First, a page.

McMillan is a prospect all over team boards, as high as the first round and as low as the third. I think he will end up in the second round, where he will be viewed as an excellent two down linebacker who may have to come off the field on third downs, or will give up plays in coverage.

Images courtesy of Mockdraftable.com

While McMillan’s size gives him an advantage over Blair Brown, Brown’s athletic numbers were superior. His play on film is also fantastic. He had 128 total tackles to McMillan’s 102. Brown also plays in a very similar fashion to McMillan. He plays his gaps extremely well, consistently making plays and wrapping up ball carriers. He uses his athleticism to attack pulling lineman and make plays in the backfield. He has better sideline to sideline range than McMillan, though he doesn’t take on fullbacks nearly as well.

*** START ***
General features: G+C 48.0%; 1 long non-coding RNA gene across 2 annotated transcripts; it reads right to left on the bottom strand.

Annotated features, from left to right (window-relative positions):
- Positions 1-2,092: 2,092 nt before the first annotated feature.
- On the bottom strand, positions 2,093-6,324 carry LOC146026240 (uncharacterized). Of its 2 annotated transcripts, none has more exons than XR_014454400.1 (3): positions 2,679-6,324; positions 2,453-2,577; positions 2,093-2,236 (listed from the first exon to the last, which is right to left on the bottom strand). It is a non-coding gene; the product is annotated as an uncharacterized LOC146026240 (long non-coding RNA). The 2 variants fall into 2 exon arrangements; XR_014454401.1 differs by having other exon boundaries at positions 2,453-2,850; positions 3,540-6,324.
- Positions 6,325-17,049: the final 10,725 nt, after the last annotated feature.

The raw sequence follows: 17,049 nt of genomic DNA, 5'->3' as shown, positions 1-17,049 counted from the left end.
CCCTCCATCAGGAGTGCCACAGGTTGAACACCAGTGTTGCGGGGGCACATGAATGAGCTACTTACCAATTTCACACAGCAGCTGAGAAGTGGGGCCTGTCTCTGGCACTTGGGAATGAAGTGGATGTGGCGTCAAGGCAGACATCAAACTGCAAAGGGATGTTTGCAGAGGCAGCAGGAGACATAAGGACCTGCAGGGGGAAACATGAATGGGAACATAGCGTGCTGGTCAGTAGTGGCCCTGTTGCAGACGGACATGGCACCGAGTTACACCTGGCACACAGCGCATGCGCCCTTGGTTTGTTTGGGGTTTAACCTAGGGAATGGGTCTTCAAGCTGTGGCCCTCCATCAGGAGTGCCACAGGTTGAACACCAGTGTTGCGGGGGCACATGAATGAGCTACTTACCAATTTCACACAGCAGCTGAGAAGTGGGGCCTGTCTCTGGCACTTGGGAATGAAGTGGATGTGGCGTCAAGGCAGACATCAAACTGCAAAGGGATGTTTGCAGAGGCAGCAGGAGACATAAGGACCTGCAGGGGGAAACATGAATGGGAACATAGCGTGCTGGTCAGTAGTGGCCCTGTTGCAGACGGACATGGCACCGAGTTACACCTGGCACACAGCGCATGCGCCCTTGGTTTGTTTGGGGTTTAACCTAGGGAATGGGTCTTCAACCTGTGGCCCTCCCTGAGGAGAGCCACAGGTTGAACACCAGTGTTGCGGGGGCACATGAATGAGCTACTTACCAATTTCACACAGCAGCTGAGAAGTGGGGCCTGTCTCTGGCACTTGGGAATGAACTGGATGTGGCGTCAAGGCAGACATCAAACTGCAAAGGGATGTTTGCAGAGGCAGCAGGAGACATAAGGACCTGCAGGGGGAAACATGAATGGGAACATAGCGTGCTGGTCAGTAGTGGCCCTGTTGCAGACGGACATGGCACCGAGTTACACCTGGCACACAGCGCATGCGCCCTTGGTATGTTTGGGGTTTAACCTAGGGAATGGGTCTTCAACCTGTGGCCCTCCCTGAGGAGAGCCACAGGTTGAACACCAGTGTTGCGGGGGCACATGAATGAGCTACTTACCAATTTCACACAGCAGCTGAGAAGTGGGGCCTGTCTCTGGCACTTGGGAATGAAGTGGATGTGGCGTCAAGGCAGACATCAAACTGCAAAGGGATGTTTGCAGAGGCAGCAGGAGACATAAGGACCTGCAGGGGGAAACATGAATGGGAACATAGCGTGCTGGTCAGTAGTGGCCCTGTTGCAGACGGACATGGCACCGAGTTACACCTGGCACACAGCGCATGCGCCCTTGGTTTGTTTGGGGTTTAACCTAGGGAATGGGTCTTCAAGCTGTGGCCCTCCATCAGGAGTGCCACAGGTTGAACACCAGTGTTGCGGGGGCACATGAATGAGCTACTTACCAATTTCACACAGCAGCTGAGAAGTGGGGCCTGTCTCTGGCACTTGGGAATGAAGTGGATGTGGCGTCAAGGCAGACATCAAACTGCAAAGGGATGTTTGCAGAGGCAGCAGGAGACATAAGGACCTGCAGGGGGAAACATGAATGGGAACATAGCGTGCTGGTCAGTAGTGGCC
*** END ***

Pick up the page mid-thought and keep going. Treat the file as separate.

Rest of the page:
Brown’s size will give him issues versus linemen who can swallow him up. He will also struggle in both zone and man to man coverage. He does a good job reading and reacting to plays in front of him, but turning and running with tight ends will be an issue because of his size, and covering running backs will cause him issues because he lacks the recovery speed. Brown has a similar career outlook to McMillan as a two down, run-stuffing linebacker who will struggle some in coverage. However, your team can likely can him two rounds later, making him the better value.

Quincy Wilson vs Howard Wilson at Corner